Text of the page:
From our private database of 32,100+ case briefs...
In Re Hanford Nuclear Reservation Litigation Phillips v. E.I. Dupont De Nemours & Co.
United States Court of Appeals for the Ninth Circuit
534 F.3d 986 (2008)
During World War II, the United States built the Hanford Nuclear Weapons Reservation (Hanford) in Washington for the production of plutonium. The government contracted with E.I. Dupont de Nemours Co. (Dupont) (defendant) to operate the facility. Plutonium production emitted a fission byproduct called 1-131, or radioiodine. 1-131 was known to be dangerous to health, and the government issued recommendations for exposure. These recommendations were not legally binding. Many years later, research showed that 1-131 could cause thyroid-related diseases, such as thyroid cancer and hypothyroidism. In 1988, congress enacted the Price-Anderson Act (the act), placing all claims relating to nuclear incidents under federal jurisdiction, and allowing plaintiffs to sue private parties, such as government contractors. Plaintiffs who believed they had been injured by 1-131 emitted from Hanford filed multiple class-action suits against Dupont and other defendants. They alleged that Dupont was strictly liable for their injuries because Dupont was engaged in an abnormally dangerous activity. These cases were consolidated, and ultimately 12 plaintiffs were chosen to proceed with a “bellwether” case to determine the strengths and weaknesses of the litigation. Half of these plaintiffs’ suits were dismissed. The remaining six went to trial. Before the trial, Dupont argued that the common-law affirmative defense of contractor immunity was a complete defense to liability. The trial court held that the act preempted this defense. The trial court instructed the jury that the plaintiffs must prove that Hanford’s 1-131 emissions were a cause-in-fact of their injuries. A jury found in favor of two plaintiffs, awarding them damages of nearly $550,000 collectively. The non-prevailing plaintiffs and the defendants appealed. On appeal, the plaintiffs argued that the correct standard of proof was substantial causation, rather than but-for causation. Dupont argued that the district court erred when it held that contractor-immunity did not give Dupont a complete defense against the plaintiffs’ claims. Additionally, Dupont argued that it was not engaged in an abnormally dangerous activity because it did not fully know the dangers of plutonium byproducts at the time it operated Hanford.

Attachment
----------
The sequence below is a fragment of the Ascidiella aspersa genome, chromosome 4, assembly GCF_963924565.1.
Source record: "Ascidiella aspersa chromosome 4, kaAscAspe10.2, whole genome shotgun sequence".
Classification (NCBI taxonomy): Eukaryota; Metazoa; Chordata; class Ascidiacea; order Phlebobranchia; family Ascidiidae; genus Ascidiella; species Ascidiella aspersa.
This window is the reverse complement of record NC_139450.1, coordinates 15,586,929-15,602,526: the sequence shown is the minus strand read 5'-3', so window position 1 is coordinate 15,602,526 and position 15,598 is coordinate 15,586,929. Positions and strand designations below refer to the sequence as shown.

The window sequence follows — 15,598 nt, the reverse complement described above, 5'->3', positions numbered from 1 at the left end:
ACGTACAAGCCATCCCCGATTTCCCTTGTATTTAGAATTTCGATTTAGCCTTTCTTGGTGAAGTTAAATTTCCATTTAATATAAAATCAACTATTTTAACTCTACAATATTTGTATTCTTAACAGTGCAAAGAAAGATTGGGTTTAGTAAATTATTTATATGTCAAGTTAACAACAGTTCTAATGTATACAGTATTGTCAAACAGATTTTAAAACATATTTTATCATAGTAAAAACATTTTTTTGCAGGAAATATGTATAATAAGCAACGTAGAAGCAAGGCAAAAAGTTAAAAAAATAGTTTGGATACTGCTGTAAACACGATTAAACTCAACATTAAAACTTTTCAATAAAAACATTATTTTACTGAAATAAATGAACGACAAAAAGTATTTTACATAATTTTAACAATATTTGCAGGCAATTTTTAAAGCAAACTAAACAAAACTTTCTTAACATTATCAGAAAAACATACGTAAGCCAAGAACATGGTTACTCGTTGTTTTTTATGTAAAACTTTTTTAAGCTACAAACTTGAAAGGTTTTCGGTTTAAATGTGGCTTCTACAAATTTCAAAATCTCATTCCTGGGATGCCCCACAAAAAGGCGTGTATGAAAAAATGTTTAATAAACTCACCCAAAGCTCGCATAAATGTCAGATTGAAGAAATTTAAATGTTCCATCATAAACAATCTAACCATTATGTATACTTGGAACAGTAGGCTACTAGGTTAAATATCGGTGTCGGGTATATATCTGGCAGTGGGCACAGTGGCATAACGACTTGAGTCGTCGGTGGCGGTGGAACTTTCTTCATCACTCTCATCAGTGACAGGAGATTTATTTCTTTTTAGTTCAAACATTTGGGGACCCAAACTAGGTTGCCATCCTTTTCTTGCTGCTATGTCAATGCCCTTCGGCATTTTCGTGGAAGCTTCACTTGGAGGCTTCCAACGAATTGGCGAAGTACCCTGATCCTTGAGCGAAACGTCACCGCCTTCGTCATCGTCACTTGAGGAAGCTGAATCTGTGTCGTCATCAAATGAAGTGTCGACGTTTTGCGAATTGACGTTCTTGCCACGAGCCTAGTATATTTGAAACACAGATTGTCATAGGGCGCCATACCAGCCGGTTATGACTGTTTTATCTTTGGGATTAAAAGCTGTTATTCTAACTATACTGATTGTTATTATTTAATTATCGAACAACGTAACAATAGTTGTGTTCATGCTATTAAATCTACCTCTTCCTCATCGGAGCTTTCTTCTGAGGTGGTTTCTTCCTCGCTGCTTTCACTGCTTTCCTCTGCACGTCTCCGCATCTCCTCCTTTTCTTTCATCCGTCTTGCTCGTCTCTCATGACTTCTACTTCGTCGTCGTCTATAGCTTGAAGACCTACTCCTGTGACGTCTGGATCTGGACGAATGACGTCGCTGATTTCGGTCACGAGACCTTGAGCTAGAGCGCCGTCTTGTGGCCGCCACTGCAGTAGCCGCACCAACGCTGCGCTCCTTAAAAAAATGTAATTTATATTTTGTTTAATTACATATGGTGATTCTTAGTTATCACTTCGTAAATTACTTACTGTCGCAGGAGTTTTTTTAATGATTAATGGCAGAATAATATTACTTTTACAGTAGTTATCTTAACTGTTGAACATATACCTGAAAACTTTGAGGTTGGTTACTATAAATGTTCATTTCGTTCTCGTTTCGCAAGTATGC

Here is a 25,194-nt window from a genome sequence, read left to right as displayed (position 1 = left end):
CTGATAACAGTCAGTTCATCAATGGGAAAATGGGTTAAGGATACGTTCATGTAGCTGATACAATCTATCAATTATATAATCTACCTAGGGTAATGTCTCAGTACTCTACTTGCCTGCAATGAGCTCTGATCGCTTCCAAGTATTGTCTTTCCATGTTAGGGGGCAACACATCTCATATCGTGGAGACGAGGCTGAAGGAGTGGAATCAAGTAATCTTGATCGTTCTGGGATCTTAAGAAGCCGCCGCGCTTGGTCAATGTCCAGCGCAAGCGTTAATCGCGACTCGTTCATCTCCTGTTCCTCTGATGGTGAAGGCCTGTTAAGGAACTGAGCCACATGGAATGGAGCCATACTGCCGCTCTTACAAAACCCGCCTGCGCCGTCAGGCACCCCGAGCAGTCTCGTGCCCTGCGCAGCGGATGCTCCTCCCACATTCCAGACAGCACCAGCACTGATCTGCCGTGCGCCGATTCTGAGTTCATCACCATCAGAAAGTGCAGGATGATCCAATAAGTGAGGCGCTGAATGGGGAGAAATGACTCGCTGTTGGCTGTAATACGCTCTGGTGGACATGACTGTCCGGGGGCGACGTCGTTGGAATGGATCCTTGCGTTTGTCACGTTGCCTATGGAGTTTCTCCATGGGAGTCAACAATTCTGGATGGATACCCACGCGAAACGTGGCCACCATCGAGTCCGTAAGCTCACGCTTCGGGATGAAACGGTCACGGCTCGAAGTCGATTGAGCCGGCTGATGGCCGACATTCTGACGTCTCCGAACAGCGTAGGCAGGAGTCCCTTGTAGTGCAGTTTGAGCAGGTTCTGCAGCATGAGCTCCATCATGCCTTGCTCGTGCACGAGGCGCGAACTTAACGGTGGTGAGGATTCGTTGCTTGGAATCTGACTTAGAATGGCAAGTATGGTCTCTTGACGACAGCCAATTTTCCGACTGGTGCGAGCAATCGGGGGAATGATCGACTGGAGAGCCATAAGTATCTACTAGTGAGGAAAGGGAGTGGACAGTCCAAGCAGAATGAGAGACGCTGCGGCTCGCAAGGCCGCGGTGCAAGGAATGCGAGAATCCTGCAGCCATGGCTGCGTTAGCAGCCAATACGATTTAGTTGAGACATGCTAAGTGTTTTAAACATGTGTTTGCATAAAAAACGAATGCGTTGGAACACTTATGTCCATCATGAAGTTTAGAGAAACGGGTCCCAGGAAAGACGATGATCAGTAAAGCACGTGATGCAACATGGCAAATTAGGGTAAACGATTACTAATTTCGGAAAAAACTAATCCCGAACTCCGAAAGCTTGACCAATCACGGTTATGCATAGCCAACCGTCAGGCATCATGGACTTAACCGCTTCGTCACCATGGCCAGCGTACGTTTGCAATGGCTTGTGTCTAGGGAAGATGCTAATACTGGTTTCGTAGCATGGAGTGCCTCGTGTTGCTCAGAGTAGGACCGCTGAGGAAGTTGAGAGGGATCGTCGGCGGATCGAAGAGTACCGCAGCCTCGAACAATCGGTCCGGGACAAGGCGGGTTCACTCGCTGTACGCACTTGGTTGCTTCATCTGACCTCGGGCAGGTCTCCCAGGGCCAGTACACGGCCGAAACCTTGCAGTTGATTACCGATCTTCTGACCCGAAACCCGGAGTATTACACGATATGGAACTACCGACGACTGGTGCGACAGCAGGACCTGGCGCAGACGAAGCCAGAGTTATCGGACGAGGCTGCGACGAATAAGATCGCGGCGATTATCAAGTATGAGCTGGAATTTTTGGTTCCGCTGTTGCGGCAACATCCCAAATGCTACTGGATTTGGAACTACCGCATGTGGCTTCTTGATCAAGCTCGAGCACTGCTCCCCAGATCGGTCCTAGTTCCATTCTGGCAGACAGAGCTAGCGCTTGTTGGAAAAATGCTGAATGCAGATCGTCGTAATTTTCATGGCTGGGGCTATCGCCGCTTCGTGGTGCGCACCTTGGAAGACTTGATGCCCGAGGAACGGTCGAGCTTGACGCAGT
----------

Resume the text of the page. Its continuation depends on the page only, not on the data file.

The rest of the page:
Rule of Law
Holding and Reasoning (Schroeder, J.)
What to do next…
Unlock this case brief with a free (no-commitment) trial membership of Quimbee.
You’ll be in good company: Quimbee is one of the most widely used and trusted sites for law students, serving more than 583,000 law students since 2011. Some law schools—such as Yale, Berkeley, and Northwestern—even subscribe directly to Quimbee for all their law students.Unlock this case briefRead our student testimonials
Learn more about Quimbee’s unique (and proven) approach to achieving great grades at law school.
Quimbee is a company hell-bent on one thing: helping you get an “A” in every course you take in law school, so you can graduate at the top of your class and get a high-paying law job. We’re not just a study aid for law students; we’re the study aid for law students.Learn about our approachRead more about Quimbee
Here's why 583,000 law students have relied on our case briefs:
- Written by law professors and practitioners, not other law students. 32,100 briefs, keyed to 984 casebooks. Top-notch customer support.
- The right amount of information, includes the facts, issues, rule of law, holding and reasoning, and any concurrences and dissents.
- Access in your classes, works on your mobile and tablet. Massive library of related video lessons and high quality multiple-choice questions.
- Easy to use, uniform format for every case brief. Written in plain English, not in legalese. Our briefs summarize and simplify; they don’t just repeat the court’s language.